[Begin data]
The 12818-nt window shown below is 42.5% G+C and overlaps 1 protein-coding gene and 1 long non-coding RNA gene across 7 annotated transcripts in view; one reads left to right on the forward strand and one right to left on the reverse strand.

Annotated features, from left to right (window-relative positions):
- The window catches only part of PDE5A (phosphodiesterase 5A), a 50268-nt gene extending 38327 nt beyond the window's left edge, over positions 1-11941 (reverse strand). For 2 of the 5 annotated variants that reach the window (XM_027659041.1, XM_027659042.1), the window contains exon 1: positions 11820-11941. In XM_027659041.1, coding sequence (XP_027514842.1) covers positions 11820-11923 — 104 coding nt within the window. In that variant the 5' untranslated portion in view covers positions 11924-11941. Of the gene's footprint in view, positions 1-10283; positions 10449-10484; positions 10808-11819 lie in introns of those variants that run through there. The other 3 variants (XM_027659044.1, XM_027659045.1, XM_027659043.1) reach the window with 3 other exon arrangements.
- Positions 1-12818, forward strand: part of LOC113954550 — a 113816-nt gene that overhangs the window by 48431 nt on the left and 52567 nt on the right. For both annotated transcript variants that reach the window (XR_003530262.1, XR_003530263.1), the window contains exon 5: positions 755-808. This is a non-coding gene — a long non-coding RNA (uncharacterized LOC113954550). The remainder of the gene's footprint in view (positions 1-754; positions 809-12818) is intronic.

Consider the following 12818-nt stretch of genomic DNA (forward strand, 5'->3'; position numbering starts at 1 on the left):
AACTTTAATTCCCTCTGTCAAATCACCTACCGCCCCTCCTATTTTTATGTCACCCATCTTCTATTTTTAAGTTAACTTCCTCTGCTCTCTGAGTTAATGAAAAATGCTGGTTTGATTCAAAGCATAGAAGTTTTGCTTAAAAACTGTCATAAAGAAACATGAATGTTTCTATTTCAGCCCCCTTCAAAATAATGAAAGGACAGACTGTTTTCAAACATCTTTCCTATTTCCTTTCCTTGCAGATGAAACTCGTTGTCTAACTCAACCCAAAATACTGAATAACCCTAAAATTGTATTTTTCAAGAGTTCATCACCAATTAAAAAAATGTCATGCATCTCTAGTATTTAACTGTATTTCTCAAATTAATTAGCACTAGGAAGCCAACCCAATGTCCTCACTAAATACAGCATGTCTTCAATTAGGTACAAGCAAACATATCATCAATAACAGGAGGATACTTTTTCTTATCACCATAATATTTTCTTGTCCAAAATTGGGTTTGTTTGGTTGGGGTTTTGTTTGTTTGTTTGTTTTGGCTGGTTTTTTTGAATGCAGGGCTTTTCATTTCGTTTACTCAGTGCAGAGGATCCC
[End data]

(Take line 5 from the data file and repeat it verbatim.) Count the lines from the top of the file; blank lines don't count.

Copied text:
Consider the following 12818-nt stretch of genomic DNA (forward strand, 5'->3'; position numbering starts at 1 on the left):